Places in NYC That Accept Book Donations

by Benna Crawford
Large wall of stacked, donated books

Even your overstuffed e-reader can't relieve the groaning bookshelves and towers of dust-magnet dust covers crowding you out of your overpriced, undersized apartment. New Yorkers love their books, but hoarding is so not cool. Donation is. You can drop off the read-it-not-going-back-there titles in any number of places to share the wealth with people who can't shell out the big bucks for a new copy, or who have no access to a bookstore.

Libraries Are for Books

Assortment of used books leaning against wall

Oddly enough, the New York Public Library doesn't encourage used book donations at most of its branches. But, in the heart of literary Manhattan, a library that's been around for more than a century, the St. Agnes Library on Amsterdam Avenue and West 81st Street, runs a twice-a-month used book sale in the basement that is a bibliophile's dream. Donated books must be in good condition, and you should check their schedule before going since city budget constraints affect their open hours. You'll get a tax receipt and the satisfaction of helping one of the city's great institutions provide more services -- and more new books for voracious readers. Buy a few used books for yourself on a Wednesday or a Saturday during the 40,000-volume sale; dates are always posted in the library.

Goodwill and Salvation Army

Pile of stacked, donated books

Goodwill Industries and the Salvation Army have drop-off locations all over New York, in all boroughs, where you can hand over your clean used books along with the kids' outgrown clothes. They won't take dated encyclopedias or marked-up textbooks, and, because collection areas in some stores have neither shelves nor bins, bag or box the books before donating them. Consider actually delivering at a center instead of risking book damage by tossing your donation into nearby outdoor drop-off bins. Save time by itemizing the books you donate before requesting a tax receipt. Housing Works Book Cafe, which supports people living with HIV/AIDS, takes donations of books, galleys and unmarked textbooks at the SoHo cafe-bookstore site during regular hours.

Books for Kids, Books Through Bars

Young child reading book on floor

The Books for Kids Build-a-Home-Library Program accepts only donations of new, hardcover books suitable for children up to 6 years of age. The program aims to fill homes with books to encourage early literacy for children who might not have access to reading materials or encouragement to read. They prefer donations of multiple copies for the reading locations that serve 50 to 100 children at a time. Contact them for details before planning a donation. NYC Books Through Bars collects and sends books to people who are incarcerated in all but 10 state prison systems. Volunteers to the program take requests from prisoners, sort, package and ship books directly to individuals. Books through Bars can't accept hardcover books, children's books, magazines or mass market paperbacks. They do get a lot of requests for dictionaries. Drop off during specific hours at a site in Red Hook, Brooklyn.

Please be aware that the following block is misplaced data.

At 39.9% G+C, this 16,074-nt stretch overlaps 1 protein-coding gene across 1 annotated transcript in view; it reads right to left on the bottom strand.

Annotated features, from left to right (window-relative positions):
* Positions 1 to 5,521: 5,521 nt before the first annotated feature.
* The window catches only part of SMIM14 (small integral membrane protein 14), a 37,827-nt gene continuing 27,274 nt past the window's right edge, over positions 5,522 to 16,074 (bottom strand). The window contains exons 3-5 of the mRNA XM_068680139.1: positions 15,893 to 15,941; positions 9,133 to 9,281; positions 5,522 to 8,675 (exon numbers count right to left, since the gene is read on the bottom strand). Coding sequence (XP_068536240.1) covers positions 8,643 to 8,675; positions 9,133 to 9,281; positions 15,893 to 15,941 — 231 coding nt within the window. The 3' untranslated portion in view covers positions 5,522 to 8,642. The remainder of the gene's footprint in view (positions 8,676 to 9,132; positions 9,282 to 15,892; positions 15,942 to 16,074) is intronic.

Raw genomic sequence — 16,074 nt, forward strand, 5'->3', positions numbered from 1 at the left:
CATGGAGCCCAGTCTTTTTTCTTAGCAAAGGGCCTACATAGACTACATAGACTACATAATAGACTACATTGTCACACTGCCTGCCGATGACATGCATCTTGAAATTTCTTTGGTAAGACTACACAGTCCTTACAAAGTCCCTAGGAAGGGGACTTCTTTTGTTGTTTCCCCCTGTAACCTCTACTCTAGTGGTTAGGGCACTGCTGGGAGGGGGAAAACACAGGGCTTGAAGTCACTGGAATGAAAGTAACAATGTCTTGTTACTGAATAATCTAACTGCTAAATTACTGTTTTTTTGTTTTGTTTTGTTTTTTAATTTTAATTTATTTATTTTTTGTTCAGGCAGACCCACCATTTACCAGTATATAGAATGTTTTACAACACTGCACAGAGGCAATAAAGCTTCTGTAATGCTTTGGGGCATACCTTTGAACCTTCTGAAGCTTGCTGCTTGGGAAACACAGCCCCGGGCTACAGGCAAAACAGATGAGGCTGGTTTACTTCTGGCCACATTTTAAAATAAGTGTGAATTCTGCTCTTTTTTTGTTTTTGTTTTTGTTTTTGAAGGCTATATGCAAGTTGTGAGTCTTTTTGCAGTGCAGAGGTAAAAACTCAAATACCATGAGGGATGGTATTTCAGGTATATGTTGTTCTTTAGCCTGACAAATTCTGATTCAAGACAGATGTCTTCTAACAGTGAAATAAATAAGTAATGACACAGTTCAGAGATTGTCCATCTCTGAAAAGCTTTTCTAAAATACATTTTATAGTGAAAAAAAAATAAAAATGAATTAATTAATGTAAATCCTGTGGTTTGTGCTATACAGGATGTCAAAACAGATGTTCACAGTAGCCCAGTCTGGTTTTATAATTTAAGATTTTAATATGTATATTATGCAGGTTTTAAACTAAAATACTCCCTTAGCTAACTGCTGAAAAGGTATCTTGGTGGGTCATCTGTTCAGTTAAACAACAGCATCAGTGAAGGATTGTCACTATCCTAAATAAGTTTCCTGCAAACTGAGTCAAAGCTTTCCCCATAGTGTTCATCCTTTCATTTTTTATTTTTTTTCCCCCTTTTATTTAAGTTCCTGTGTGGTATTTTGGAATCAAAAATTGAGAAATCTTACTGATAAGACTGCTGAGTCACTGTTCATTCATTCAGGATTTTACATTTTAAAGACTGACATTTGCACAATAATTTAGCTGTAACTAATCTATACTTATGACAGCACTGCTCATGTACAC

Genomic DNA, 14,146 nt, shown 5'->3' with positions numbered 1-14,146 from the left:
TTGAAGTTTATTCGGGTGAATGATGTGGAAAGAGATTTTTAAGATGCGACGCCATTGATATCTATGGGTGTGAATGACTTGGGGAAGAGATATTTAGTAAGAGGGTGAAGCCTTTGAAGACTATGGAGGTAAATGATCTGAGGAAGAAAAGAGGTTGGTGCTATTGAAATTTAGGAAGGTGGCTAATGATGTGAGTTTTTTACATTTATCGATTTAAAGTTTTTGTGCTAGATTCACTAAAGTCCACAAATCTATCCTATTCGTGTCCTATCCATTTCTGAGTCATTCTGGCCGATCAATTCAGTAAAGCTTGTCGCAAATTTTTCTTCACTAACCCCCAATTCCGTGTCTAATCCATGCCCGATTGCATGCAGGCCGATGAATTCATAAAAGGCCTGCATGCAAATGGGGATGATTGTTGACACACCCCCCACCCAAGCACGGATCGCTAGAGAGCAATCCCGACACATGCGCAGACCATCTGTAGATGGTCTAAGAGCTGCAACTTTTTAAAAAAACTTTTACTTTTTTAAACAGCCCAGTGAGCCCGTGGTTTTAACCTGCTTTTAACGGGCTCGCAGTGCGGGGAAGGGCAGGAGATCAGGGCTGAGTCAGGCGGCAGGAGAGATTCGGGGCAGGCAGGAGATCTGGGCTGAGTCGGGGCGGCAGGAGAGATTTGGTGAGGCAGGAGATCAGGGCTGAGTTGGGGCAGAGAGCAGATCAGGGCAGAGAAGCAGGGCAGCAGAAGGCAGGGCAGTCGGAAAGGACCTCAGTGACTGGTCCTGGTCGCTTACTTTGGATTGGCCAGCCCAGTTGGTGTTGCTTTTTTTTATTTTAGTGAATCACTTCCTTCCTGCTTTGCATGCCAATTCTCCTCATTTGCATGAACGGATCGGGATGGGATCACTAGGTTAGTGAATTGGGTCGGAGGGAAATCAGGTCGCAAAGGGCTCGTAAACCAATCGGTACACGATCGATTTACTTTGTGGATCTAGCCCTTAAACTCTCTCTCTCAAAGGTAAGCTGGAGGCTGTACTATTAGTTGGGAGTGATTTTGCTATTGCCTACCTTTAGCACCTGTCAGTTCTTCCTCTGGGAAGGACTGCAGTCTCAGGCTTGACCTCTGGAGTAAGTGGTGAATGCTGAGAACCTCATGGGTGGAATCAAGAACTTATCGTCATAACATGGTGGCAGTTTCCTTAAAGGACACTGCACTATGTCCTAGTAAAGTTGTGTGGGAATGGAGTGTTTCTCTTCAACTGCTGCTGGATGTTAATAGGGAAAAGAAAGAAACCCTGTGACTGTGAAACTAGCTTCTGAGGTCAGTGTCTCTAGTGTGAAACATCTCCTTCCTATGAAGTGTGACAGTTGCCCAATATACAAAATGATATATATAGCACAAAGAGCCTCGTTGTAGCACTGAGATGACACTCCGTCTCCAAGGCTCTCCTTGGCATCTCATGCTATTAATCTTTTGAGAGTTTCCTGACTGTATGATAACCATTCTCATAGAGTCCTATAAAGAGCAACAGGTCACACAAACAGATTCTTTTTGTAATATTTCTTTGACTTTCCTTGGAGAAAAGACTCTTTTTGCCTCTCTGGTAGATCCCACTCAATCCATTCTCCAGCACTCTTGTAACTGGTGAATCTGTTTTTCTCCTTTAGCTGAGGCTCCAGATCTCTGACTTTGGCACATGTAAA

ReLIT Transit Handouts

Train sign inside of subway station

ReLIT NY is an all-volunteer book-sharing organization that collects used books and hands them out to commuters. Once a month, the volunteers hit subway stations with boxes of donated books and let riders choose a novel or poetry collection -- whatever is in the box -- for some subterranean literary engagement. Book drops are housed in Whole Foods markets, usually at the exit; Union Square and the West 97th Street markets are two with a lively donation pile going most of the time. If you happen to be food shopping and spy a tempting bodice-ripper on your way out -- you're a commuter, go ahead, help yourself.

About the Author

Benna Crawford has been a journalist and New York-based writer since 1997. Her work has appeared in USA Today, the San Francisco Chronicle, The New York Times, and in professional journals and trade publications. Crawford has a degree in theater, is a certified Prana Yoga instructor, and writes about fitness, performing and decorative arts, culture, sports, business and education .

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